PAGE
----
“Our Emotions need to be as educated as our intellect. It is important to know how to feel, how to respond, and how to let life in so that it can touch you.”
The roles of our emotions serve an important function and are necessary; even they are painful at times. Emotions help with motivation, information, and communication. If the way we look at emotions are faulty, it will continue to make it difficult to manage our emotions effectively. Read below for 10 common myths that people believe about their emotions. Allow this article to challenge your beliefs to make the necessary adjustment:
1. There is a right way and wrong way to feel in every situation. This is untrue. Everyone experiences different emotions about the same event because their interpretation of that event will vary. Your emotional response will also depend on many factors, such as your involvement in the situation, your relationship to others involved your state of mind before the event took place and so on. It is important to remember that emotions are not good or bad, right or wrong; however you feel in a situation is the way you should feel.
2. It’s not good or healthy to feel angry. Myth. Anger is a natural human emotion. It serves a purpose; therefore, it is good, and it is healthy. What may not be positive or healthy is the ways that you are expressing it.
3. Happy or emotionally healthy people don’t experience painful emotions. This is not true! Even the happiest people have pain in their lives sometimes. Life is about the good and bad, pain and joy. Life is naturally going to have painful moments, regardless of how happy or well-adjusted the person is.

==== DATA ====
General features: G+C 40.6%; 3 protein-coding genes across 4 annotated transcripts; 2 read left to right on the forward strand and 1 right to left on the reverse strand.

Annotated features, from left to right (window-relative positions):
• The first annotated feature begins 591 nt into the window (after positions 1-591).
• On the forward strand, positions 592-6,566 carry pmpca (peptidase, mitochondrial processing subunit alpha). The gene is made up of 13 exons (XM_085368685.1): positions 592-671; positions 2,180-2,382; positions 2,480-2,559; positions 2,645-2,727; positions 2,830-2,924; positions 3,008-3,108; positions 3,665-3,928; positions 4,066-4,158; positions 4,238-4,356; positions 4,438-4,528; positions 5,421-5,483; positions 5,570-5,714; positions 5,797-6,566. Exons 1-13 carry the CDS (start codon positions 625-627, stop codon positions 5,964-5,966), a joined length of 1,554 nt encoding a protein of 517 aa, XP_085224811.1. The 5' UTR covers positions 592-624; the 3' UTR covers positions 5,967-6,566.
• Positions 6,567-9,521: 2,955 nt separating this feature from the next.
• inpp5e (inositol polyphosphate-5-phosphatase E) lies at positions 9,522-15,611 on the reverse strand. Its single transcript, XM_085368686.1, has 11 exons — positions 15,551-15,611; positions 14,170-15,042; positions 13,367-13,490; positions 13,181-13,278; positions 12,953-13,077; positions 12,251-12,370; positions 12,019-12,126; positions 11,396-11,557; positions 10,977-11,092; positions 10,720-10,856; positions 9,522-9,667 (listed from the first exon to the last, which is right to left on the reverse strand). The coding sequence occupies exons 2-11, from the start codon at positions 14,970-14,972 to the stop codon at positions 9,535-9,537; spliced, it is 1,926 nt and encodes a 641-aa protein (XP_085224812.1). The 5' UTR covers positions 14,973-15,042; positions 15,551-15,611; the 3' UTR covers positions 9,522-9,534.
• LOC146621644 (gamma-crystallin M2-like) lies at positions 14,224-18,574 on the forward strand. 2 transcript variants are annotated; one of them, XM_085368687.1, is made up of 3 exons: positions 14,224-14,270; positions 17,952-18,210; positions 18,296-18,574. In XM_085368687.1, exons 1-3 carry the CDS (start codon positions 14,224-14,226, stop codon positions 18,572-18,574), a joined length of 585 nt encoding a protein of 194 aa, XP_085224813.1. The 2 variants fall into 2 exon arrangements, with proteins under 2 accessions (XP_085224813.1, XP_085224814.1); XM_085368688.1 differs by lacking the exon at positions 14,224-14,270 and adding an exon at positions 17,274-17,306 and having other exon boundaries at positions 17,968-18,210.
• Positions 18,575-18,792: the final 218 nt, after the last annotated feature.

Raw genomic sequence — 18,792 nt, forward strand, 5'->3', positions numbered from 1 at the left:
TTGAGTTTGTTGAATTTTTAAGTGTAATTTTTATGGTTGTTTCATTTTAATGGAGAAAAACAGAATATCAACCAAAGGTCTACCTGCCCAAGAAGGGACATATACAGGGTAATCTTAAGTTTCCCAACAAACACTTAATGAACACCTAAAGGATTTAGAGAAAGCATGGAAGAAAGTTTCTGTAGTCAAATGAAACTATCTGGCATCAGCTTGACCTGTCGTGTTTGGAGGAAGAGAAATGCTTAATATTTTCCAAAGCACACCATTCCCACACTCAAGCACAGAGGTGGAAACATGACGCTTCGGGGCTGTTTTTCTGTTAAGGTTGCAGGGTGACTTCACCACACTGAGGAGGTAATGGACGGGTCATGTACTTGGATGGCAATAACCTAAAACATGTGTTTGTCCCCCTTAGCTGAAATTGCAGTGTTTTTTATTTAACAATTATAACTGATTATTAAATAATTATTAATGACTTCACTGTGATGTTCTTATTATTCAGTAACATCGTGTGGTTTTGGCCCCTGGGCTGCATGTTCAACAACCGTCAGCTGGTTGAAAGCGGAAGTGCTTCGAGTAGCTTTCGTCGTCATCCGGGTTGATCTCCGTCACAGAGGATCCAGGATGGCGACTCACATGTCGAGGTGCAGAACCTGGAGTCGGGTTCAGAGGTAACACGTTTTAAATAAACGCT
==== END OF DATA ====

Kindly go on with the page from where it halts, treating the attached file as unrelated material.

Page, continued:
4. Feeling sad is weak. Again this is another myth. Emotions arise for a reason, to motivate you to change something, to help you communicate and so on. The emotion is normal and healthy. You response to the emotion might be health and if this is the case, that is what you need to focus on. What would be the healthier course of action that could help you cope with this intense emotion?
5. Painful emotions are destructive. False. It is not the emotion that is destructive. It is how you chose to act because of the emotion. For example, feeling anger does physical hurt you or anyone else, it is when you choose to act in a violent physical way because of the anger that people get hurt.
6. If other don’t approve how you feel, you shouldn’t feel this way. As noted in myth number one, people will feel different about situation depending on their interpretation of the event and other factors. There is no right or wrong way to feel, ever. IF other seem to judge you for the feeling you are experiencing, remind yourself that the way you feel is just the way you feel, and it is okay.
7. Painful emotions are bad and need to be fixed. Another myth. Painful emotions are painful, but that does not make them bad. Because all of our emotions serve a function, I could actually argue that all emotions are good. Granted, once you realize why emotion is there, you will likely don’t want that uncomfortable emotion hanging around. There are things you can do to help yourself with this but for now, simply recognized that no emotion needs to be fixed.
8. Being emotional mean being out of control. Not necessarily true. Perhaps right nor, whenever you are emotional, you are out of control. We can learn to manage emotions more effectively so that we can remain in control even when you are experiencing strong emotions.
9. It’s not healthy to express your emotions. Quite the opposite. It is not healthy if you do not express your emotions! Expressing your emotions in an assertive way is very healthy. Failing to express emotions, or expressing them in an aggressive or passive way is not effective and can even be harmful.
10. Painful emotions will ever go away if you don’t act to make them go away. Another myth. The truth is that painful emotions often go away without us having to do anything about them. Trying to make them go away actually keeps them hanging around longer.
Were you able to identify any faulty beliefs that may be causing difficulties in your life? If so, I hope that you can feel empowered to start making small changes. If you found these top 5 myths helpful, don’t forget to check back in for the other
Shayla Peterson, LCSW, LISW-CP(S)
Reference: Van Dijk,S. (2012) Calming the Emotional Storm: using DBT skills to manage your emotion and balance your life.